Norment owns $50,000 to $250,000 in Dominion Resources stock, as does Sen. Walter A. Stosch, R-Henrico. Both voted in favor of the bill when it was before the Senate’s Commerce and Labor Committee. Lt. Gov. Ralph S. Northam, a Democrat, reported owning $10,000 to $50,000 in stock.

The League of Conservation Voters raised just shy of $2 million and gave all but $10,000 to Democrats. McAuliffe’s campaign received $1.7 million; Northam’s campaign got $97,000; and Attorney General Mark Herring’s campaign received $111,000.

Power companies must be prepared to deliver a relatively stable amount of power on most days, while also standing ready to handle spikes in use — say on a very hot or very cold day, when customers are using lots of energy to cool or heat buildings.

At Dominion Virginia Power, the company’s nuclear power plants in Louisa County and Surry County provided about one-third of the electricity used by customers in 2013, even though those plants represent about 17 percent of the company’s capacity if all plants are operating at the same time.

The difference occurs because nuclear plants are extremely expensive to build but relatively cheap to operate. It’s most efficient to leave nuclear reactors and coal-fired power plants running all day, every day. Natural gas- or oil-fired plants are easier to turn on and off when demand grows or shrinks.

“We may buy power from the grid if it’s cheaper to use that power than turning on an expensive plant,” Dominion Virginia Power spokesman Dan Genest said. “So if we can buy generation for less than we can produce it, it saves our customers money.”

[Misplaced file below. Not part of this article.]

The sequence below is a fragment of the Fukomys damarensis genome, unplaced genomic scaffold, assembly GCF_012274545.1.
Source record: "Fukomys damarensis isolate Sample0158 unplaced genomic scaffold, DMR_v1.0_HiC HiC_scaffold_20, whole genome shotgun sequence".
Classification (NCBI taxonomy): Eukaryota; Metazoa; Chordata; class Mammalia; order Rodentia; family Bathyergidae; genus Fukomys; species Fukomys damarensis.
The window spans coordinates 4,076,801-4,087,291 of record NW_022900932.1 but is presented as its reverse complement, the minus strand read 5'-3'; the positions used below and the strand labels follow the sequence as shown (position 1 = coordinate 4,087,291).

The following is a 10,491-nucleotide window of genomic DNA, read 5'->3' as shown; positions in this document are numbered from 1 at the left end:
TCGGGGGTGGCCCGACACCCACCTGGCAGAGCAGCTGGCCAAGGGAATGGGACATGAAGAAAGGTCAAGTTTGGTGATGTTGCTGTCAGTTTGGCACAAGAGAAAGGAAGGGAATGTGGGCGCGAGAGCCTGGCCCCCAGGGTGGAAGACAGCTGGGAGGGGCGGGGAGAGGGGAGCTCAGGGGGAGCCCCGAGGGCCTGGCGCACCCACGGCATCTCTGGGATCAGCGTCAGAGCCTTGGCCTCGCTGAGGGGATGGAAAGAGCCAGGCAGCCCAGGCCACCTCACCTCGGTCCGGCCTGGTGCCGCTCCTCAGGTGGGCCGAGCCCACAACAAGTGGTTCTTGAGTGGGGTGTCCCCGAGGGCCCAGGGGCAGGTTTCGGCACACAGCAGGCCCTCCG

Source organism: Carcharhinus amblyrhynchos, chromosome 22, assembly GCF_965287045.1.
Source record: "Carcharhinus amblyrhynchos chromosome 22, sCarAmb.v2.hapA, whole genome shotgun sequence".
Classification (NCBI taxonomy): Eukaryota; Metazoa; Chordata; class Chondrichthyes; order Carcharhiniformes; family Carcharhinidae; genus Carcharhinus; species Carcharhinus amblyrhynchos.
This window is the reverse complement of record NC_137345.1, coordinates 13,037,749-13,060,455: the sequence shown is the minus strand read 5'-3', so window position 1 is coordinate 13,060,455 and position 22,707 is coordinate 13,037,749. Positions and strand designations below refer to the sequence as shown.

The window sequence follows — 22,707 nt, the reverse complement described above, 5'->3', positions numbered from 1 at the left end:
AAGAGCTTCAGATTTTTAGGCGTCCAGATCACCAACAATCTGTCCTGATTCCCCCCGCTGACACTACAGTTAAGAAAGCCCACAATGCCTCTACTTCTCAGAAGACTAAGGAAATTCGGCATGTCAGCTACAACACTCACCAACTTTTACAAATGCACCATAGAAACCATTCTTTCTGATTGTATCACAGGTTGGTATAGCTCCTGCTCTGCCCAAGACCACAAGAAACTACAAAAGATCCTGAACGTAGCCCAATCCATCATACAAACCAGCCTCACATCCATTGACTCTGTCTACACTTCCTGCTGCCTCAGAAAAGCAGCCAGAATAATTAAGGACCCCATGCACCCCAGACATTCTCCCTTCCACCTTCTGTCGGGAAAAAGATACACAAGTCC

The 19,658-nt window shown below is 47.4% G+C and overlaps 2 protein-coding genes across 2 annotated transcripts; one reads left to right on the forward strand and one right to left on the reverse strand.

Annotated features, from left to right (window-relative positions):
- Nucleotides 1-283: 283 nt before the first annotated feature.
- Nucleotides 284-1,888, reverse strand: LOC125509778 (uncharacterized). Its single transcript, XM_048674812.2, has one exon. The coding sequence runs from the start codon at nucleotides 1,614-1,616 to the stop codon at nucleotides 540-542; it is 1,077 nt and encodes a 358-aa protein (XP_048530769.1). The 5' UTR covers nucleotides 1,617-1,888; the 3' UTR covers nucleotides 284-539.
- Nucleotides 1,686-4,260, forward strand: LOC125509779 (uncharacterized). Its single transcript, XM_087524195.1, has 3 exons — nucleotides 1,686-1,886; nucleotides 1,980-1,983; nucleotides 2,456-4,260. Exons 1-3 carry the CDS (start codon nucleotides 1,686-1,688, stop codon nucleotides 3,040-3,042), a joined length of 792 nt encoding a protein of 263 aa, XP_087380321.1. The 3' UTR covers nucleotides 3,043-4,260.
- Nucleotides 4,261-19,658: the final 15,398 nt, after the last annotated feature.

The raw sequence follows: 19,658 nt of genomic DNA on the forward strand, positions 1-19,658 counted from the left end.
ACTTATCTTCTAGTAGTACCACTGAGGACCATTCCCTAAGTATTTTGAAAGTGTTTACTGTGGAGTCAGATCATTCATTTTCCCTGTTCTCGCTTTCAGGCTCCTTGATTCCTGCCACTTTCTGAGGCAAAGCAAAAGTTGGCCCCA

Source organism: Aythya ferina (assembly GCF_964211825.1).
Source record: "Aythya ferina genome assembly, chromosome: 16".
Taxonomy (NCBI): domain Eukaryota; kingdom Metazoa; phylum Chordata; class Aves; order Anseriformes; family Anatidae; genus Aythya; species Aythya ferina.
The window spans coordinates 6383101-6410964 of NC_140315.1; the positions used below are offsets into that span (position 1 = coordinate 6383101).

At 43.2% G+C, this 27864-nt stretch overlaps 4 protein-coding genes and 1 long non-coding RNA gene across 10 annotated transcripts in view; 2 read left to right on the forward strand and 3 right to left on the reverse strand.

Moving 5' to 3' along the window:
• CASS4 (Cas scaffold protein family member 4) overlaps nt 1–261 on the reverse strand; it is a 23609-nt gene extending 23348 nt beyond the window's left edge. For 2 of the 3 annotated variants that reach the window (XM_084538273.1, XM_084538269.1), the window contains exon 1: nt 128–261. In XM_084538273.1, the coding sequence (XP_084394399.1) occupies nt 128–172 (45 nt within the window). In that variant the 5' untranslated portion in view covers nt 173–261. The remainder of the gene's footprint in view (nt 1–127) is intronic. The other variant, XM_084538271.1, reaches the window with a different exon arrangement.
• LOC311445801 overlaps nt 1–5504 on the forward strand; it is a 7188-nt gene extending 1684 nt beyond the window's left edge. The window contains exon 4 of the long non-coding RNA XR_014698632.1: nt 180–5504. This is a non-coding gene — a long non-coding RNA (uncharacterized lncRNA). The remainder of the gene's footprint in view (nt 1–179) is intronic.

The company’s fleet of oil-powered plants is a good example of that practice. Those plants represent 11 percent of Dominion Virginia Power’s capacity but barely were used in 2013, when oil was expensive. Instead, the company purchased power from the wholesale market.

These two new natural gas-fired plants will replace coal-fired power stations in Chesapeake and Yorktown, with some new capacity to spare. The Chesapeake facility already has been retired, Genest said, and the Yorktown plant is slated to close this year.

It also calls for the company to build a third nuclear reactor at North Anna. The new reactor could produce 1,450 megawatts of power, about what one of the new natural gas-fired plants produces and slightly below the 1,890 megawatts generated by the two existing reactors at North Anna.

Company officials have told the state Senate in recent days that the earliest the new reactor could enter service would be 2028. The company doesn’t expect to have federal regulatory approval to build the new reactor until 2016 and at that point would make a final decision on whether to proceed with construction.

Dominion Virginia Power already has spent about $600 million preparing for the new reactor. Last year the General Assembly passed a law allowing the company to count that expense against its profits when state regulators determine if the company is earning too much money.

The company ultimately might adopt a strategy that mixes the two plans it submitted in 2014. New advances in energy efficiency might reduce demand, or faster-than-expected growth in the number of residential and industrial customers might mean future demand is higher than forecast.